• I am against any reconciliation with Israel. I do not even recognize the presence of a state that is called "Israel." I consider its presence both unjust and unlawful.
  • As we see, this is an illegal state; it is a cancerous entity and the root of all the crises and wars and cannot be a factor in bringing about a true and just peace in this region. Therefore, we cannot acknowledge the existence of a state called Israel, not even far in the future, as some people have tried to suggest. Time does not cancel the legitimacy of the Palestinian claim.
  • And on this last day of the century, I promise Israel that it will see more suicide attacks, for we will write our history with blood.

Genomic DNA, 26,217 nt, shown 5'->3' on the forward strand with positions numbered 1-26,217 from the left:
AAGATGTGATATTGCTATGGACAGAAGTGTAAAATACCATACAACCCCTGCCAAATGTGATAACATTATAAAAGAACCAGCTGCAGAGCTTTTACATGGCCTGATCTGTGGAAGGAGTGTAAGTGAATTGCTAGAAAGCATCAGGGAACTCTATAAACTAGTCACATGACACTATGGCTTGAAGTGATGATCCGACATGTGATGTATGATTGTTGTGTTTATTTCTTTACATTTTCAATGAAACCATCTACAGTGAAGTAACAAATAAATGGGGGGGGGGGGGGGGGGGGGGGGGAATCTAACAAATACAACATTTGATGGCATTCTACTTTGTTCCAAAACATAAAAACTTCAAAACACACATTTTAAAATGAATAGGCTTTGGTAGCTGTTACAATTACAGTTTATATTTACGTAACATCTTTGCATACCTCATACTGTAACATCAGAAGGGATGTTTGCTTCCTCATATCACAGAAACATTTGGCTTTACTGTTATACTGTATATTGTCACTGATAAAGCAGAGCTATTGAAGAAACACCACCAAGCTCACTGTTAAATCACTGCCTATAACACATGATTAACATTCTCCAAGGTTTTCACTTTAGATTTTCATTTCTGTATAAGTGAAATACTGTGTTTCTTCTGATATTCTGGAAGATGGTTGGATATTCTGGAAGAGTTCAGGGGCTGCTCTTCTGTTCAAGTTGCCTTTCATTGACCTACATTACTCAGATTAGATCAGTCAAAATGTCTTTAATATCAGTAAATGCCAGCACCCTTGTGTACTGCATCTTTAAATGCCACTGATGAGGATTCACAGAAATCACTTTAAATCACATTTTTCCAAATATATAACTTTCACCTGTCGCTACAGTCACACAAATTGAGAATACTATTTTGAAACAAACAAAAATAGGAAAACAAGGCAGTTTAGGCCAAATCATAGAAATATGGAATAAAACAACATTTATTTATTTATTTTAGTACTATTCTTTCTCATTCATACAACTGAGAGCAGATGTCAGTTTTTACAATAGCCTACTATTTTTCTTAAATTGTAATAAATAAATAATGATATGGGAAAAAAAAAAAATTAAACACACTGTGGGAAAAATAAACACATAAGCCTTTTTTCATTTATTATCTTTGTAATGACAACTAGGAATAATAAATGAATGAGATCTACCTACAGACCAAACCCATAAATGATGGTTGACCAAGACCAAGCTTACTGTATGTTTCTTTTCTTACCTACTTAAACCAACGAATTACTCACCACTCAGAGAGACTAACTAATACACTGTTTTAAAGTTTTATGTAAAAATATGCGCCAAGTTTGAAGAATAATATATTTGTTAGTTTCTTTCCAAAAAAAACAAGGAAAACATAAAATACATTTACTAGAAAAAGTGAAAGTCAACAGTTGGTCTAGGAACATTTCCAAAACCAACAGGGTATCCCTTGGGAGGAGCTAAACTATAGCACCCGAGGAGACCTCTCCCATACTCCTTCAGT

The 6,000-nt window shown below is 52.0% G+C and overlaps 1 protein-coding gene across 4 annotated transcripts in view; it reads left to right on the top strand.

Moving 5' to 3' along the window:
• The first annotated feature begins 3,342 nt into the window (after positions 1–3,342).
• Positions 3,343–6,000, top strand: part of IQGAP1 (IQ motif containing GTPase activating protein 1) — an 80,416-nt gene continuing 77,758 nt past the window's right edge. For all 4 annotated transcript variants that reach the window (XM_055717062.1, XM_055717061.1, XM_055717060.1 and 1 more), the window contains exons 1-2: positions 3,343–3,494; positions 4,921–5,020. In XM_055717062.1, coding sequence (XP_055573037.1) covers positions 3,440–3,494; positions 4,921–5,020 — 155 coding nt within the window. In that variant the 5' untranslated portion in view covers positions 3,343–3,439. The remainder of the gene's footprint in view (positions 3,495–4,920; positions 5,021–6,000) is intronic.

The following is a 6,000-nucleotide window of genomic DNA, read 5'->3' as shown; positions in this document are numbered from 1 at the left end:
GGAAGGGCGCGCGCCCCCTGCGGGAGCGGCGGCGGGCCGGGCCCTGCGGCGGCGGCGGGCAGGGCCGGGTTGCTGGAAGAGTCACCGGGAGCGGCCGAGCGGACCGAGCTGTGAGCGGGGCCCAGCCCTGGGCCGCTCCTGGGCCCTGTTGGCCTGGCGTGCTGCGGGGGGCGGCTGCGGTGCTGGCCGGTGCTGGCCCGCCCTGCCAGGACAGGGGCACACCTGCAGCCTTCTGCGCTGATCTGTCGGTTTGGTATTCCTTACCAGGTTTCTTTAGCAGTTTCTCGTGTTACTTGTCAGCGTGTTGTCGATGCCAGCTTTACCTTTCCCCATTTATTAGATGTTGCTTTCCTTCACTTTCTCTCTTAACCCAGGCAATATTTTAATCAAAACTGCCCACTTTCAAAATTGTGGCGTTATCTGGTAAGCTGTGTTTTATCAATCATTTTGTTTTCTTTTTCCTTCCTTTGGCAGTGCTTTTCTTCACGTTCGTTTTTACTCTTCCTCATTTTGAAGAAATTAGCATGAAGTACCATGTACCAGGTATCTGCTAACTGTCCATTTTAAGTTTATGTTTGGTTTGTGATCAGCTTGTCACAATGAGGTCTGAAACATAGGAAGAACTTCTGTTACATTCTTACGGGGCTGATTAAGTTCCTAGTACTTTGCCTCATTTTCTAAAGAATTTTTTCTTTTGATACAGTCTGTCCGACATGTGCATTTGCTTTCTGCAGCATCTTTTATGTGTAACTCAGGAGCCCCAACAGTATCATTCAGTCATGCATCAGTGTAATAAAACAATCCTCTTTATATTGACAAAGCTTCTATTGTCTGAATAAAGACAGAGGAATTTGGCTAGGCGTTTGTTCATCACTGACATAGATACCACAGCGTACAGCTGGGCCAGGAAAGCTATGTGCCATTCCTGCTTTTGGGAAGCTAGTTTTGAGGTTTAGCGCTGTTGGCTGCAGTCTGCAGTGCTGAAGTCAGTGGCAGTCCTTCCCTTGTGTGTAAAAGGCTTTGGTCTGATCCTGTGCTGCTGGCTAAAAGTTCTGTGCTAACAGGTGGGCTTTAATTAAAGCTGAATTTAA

• [T]he 50th anniversary of the bitter and distressing historical catastrophe of the establishment of the state of the grandsons of apes and pigs – the Zionist Jews – on the land of Palestine and Jerusalem.



  • Let the entire world hear me. Our hostility to the Great Satan [America] is absolute [...] Regardless of how the world has changed after 11 September, Death to America will remain our reverberating and powerful slogan: Death to America.


  • Peace settlements will not change reality, which is that Israel is the enemy and that it will never be a neighbor or a nation.
  • The Palestinian National Charter will live on as long as there is a knife in a Palestinian woman's hand with which she stabs an Israeli soldier or settler ... as long as there are suicide bombers in Jerusalem and Tel Aviv ... and as long as there is a child who throws a stone in the face of an Israeli soldier.